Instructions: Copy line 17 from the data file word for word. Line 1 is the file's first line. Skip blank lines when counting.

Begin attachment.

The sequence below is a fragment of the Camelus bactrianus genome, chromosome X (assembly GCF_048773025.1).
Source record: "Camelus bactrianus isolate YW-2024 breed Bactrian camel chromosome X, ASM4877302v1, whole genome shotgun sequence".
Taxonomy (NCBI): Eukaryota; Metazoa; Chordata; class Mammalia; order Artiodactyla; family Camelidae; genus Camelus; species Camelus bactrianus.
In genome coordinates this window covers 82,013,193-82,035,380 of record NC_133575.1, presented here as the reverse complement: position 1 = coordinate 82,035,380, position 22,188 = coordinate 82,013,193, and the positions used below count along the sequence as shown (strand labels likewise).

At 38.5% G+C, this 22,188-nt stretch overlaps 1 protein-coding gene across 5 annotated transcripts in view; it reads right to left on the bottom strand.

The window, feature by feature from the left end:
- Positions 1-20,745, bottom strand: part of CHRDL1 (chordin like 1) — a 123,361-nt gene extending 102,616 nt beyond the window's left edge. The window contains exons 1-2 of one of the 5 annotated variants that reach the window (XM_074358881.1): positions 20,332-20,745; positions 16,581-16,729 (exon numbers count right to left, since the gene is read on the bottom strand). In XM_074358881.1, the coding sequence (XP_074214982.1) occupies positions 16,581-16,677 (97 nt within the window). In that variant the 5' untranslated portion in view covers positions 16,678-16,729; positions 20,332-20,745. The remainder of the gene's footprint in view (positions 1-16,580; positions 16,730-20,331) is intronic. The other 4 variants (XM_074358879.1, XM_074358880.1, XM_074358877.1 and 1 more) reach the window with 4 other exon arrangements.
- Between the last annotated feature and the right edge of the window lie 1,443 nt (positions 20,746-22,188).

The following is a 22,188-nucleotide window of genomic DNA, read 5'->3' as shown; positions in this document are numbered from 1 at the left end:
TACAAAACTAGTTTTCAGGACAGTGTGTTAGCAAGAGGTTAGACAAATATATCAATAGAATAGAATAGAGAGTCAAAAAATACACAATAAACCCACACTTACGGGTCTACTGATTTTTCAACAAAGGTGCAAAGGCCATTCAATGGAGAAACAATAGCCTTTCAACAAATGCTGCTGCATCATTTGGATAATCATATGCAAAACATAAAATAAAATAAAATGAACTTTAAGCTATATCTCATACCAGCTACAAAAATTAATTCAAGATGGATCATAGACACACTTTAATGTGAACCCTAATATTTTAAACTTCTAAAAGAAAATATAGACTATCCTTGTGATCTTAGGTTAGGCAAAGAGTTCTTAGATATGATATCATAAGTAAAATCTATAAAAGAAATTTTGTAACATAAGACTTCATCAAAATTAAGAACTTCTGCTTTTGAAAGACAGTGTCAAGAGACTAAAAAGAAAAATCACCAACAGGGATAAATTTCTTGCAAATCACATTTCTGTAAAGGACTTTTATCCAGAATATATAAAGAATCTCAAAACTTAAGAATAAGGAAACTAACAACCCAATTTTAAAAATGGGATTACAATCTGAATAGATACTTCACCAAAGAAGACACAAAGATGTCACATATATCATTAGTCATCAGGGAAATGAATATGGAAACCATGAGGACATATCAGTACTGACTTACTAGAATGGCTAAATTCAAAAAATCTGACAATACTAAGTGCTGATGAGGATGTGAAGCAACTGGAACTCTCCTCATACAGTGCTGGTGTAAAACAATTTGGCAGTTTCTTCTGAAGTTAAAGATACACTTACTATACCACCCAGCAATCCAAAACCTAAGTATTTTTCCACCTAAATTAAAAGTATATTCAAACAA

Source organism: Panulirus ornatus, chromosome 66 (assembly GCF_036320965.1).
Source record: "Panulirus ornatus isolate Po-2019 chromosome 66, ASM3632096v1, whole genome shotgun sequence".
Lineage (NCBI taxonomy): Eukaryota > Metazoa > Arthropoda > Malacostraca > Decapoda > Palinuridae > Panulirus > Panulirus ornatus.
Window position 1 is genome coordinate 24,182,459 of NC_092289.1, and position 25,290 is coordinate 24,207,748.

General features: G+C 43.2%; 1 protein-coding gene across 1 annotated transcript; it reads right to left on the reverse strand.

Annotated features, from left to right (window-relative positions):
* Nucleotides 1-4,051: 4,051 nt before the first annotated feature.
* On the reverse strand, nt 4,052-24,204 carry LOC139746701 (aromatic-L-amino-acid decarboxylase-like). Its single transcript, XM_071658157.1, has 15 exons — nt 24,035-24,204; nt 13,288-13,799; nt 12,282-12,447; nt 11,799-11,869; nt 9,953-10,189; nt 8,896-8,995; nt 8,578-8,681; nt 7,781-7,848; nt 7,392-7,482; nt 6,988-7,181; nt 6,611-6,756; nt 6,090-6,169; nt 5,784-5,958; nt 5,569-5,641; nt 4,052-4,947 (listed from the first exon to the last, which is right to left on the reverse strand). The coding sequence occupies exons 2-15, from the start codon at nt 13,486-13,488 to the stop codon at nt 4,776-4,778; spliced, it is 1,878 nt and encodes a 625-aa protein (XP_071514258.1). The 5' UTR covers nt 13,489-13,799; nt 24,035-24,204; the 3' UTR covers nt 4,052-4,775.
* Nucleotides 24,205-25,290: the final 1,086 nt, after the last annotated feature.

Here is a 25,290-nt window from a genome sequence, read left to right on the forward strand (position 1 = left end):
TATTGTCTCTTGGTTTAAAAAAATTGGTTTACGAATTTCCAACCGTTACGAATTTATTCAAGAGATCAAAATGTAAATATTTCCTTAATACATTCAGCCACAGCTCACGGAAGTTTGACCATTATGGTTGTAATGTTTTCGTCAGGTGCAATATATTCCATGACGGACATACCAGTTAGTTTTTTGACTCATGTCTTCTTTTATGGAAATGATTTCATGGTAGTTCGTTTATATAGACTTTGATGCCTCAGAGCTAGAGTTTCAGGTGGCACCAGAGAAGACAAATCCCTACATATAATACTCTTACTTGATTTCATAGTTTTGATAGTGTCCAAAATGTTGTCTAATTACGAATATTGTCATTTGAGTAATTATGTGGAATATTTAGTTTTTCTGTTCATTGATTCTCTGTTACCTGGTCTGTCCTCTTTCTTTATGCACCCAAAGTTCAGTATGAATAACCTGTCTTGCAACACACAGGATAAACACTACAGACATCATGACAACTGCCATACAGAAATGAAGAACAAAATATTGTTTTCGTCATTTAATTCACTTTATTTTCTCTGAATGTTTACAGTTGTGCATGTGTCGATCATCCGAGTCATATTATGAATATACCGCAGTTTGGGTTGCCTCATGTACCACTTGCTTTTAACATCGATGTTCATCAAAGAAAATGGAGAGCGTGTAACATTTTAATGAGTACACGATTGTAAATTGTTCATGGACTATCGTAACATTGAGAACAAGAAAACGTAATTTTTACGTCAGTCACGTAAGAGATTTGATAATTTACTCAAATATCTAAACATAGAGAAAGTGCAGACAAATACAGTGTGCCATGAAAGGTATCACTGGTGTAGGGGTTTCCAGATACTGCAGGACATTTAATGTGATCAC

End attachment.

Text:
* Nucleotides 1-4,051: 4,051 nt before the first annotated feature.